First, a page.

Henri Matisse, Icare (Icarus) from Jazz, 1947. Pochoir. Collection of the McNay Art Museum, Gift of Margaret Bosshardt Pace and family. © Succession H. Matisse, Paris / Artists Rights Society (ARS), New York
These images…derive from crystallizations of memories of circuses, folktales, and voyages.
—Henri Matisse, 1947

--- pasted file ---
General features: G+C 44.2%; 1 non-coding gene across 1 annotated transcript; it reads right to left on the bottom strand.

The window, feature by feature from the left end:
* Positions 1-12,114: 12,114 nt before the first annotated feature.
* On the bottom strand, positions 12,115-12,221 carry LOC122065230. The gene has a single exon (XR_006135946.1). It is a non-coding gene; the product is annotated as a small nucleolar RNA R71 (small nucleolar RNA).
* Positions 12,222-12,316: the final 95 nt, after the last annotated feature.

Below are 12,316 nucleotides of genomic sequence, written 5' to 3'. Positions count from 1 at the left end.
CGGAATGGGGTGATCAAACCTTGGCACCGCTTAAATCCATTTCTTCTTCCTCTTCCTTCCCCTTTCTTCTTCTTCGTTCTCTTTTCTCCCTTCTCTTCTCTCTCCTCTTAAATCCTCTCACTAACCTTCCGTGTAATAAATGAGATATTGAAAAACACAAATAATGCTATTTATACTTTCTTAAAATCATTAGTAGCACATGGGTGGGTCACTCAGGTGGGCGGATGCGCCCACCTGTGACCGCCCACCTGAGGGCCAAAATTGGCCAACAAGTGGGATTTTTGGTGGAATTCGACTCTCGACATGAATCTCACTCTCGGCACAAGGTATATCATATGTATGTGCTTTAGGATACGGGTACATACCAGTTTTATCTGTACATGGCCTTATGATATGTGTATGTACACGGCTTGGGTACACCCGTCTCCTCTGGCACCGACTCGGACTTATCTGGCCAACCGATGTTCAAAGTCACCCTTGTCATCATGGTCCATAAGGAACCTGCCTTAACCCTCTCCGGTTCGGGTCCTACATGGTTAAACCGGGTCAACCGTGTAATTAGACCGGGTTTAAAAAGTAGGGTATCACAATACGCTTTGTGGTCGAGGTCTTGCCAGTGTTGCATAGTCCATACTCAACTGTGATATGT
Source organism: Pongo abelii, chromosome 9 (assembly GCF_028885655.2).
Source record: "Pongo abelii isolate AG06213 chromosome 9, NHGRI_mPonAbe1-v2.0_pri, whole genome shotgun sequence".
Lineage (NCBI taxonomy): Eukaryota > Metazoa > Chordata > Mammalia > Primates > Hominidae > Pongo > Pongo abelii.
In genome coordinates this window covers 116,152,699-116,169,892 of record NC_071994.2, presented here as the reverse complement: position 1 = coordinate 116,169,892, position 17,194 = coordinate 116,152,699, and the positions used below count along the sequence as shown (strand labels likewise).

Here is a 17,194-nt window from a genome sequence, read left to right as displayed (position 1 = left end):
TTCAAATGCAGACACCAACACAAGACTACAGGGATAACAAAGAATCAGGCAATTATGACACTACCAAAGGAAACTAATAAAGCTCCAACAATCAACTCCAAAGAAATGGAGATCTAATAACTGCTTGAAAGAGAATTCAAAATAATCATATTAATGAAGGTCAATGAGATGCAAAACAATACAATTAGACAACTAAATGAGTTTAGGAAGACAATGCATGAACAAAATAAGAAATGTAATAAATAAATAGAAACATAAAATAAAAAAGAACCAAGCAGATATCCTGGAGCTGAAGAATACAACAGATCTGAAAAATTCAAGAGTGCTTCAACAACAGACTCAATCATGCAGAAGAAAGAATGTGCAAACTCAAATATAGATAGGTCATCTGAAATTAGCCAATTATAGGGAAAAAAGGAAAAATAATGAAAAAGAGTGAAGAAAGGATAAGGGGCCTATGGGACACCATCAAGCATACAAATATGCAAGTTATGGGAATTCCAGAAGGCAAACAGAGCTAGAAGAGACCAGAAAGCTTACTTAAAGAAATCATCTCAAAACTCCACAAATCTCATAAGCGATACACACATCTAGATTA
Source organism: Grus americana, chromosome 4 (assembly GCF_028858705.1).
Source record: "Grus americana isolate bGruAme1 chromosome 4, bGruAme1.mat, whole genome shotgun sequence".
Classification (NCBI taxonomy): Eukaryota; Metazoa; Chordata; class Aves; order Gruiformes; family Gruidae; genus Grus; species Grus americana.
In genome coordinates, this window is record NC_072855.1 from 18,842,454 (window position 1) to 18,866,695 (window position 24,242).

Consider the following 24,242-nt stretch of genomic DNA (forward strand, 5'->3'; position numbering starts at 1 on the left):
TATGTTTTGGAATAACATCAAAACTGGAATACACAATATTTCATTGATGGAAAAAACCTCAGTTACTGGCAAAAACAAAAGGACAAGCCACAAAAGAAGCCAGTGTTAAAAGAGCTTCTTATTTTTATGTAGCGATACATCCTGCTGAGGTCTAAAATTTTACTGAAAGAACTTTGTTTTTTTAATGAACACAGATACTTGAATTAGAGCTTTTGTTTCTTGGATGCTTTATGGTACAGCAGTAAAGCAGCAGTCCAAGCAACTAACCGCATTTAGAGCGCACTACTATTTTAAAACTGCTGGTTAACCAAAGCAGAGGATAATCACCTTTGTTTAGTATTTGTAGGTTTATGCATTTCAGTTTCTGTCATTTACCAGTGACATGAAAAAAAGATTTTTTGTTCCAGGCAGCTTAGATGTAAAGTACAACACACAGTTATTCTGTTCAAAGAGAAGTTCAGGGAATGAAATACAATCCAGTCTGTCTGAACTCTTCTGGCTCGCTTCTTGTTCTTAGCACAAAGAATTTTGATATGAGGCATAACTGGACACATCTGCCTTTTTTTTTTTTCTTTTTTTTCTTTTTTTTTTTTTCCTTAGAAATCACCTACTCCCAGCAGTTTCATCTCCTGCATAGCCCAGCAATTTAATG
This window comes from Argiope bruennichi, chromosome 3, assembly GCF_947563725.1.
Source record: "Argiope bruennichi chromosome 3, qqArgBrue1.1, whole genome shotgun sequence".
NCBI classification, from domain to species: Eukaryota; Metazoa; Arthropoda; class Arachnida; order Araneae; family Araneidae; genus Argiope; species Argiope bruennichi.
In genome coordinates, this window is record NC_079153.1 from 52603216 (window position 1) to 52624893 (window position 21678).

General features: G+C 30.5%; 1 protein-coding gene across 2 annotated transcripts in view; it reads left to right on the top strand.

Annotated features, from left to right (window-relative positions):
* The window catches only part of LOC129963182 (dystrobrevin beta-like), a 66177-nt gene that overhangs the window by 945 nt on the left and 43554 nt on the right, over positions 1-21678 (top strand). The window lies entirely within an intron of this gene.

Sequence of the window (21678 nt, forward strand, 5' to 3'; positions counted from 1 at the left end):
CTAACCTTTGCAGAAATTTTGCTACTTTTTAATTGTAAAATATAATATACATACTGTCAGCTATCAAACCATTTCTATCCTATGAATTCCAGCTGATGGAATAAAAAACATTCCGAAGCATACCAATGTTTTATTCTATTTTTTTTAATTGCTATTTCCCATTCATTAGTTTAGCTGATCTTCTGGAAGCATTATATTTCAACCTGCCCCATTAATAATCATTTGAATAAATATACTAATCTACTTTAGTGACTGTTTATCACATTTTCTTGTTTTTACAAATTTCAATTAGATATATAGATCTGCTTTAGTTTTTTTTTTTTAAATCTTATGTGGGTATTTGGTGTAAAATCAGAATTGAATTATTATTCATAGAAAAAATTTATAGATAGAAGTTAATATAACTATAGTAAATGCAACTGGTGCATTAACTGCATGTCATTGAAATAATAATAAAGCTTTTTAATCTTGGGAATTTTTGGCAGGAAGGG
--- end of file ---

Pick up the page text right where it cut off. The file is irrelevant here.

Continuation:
Matisse’s Jazz is one of the masterpieces of 20th-century art. The artist originally intended to title this suite Le Cirque since so many of the images reference visits to the circus. However, the suite also includes images of mythology and travel. Icarus, who flew too close to the sun on wings made of wax, inspired one of the most iconic Jazz images, a silhouette of a human figure with a tiny red heart on a brilliant blue background with yellow sunbursts. Matisse’s flight over Tahiti in 1930 informed the beautifully undulating shapes of Lagoon. Matisse’s publisher looked at these disparate elements and thought Jazz would be a more fitting title. Matisse agreed and especially appreciated the similarities between improvisational music and the process of making art.